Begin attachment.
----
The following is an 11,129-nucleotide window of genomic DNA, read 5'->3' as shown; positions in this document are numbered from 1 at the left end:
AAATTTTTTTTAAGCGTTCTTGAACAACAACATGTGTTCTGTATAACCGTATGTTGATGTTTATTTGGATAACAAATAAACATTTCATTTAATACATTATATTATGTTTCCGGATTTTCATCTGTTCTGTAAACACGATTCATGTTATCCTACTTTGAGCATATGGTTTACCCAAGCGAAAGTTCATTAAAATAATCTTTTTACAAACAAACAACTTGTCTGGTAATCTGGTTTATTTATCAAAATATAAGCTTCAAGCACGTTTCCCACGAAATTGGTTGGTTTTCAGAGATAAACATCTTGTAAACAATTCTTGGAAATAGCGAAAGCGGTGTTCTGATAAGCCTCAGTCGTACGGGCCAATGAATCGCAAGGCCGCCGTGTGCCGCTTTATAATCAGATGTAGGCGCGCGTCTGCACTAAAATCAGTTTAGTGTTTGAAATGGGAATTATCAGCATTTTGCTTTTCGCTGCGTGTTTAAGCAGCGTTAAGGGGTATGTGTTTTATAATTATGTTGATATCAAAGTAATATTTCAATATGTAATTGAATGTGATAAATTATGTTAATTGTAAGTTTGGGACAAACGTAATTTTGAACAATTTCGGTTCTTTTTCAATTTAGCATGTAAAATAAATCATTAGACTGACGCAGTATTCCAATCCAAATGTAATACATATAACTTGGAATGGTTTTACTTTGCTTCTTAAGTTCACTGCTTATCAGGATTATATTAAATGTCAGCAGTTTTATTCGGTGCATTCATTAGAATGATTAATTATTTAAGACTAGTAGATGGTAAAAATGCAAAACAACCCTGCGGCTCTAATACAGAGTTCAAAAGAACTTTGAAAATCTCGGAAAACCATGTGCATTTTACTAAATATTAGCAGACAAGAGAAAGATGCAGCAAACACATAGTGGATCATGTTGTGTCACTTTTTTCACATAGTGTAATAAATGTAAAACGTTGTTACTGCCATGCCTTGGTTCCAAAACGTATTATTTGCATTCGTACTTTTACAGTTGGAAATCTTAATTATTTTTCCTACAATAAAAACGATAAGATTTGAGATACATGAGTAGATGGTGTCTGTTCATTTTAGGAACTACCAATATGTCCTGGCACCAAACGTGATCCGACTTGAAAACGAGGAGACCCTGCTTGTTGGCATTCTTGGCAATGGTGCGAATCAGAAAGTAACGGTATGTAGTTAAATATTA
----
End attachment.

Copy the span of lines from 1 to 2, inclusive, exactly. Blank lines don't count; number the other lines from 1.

The following is an 11,129-nucleotide window of genomic DNA, read 5'->3' as shown; positions in this document are numbered from 1 at the left end:
AAATTTTTTTTAAGCGTTCTTGAACAACAACATGTGTTCTGTATAACCGTATGTTGATGTTTATTTGGATAACAAATAAACATTTCATTTAATACATTATATTATGTTTCCGGATTTTCATCTGTTCTGTAAACACGATTCATGTTATCCTACTTTGAGCATATGGTTTACCCAAGCGAAAGTTCATTAAAATAATCTTTTTACAAACAAACAACTTGTCTGGTAATCTGGTTTATTTATCAAAATATAAGCTTCAAGCACGTTTCCCACGAAATTGGTTGGTTTTCAGAGATAAACATCTTGTAAACAATTCTTGGAAATAGCGAAAGCGGTGTTCTGATAAGCCTCAGTCGTACGGGCCAATGAATCGCAAGGCCGCCGTGTGCCGCTTTATAATCAGATGTAGGCGCGCGTCTGCACTAAAATCAGTTTAGTGTTTGAAATGGGAATTATCAGCATTTTGCTTTTCGCTGCGTGTTTAAGCAGCGTTAAGGGGTATGTGTTTTATAATTATGTTGATATCAAAGTAATATTTCAATATGTAATTGAATGTGATAAATTATGTTAATTGTAAGTTTGGGACAAACGTAATTTTGAACAATTTCGGTTCTTTTTCAATTTAGCATGTAAAATAAATCATTAGACTGACGCAGTATTCCAATCCAAATGTAATACATATAACTTGGAATGGTTTTACTTTGCTTCTTAAGTTCACTGCTTATCAGGATTATATTAAATGTCAGCAGTTTTATTCGGTGCATTCATTAGAATGATTAATTATTTAAGACTAGTAGATGGTAAAAATGCAAAACAACCCTGCGGCTCTAATACAGAGTTCAAAAGAACTTTGAAAATCTCGGAAAACCATGTGCATTTTACTAAATATTAGCAGACAAGAGAAAGATGCAGCAAACACATAGTGGATCATGTTGTGTCACTTTTTTCACATAGTGTAATAAATGTAAAACGTTGTTACTGCCATGCCTTGGTTCCAAAACGTATTATTTGCATTCGTACTTTTACAGTTGGAAATCTTAATTATTTTTCCTACAATAAAAACGATAAGATTTGAGATACATGAGTAGATGGTGTCTGTTCATTTTAGGAACTACCAATATGTCCTGGCACCAAACGTGATCCGACTTGAAAACGAGGAGACCCTGCTTGTTGGCATTCTTGGCAATGGTGCGAATCAGAAAGTAACGGTATGTAGTTAAATATTA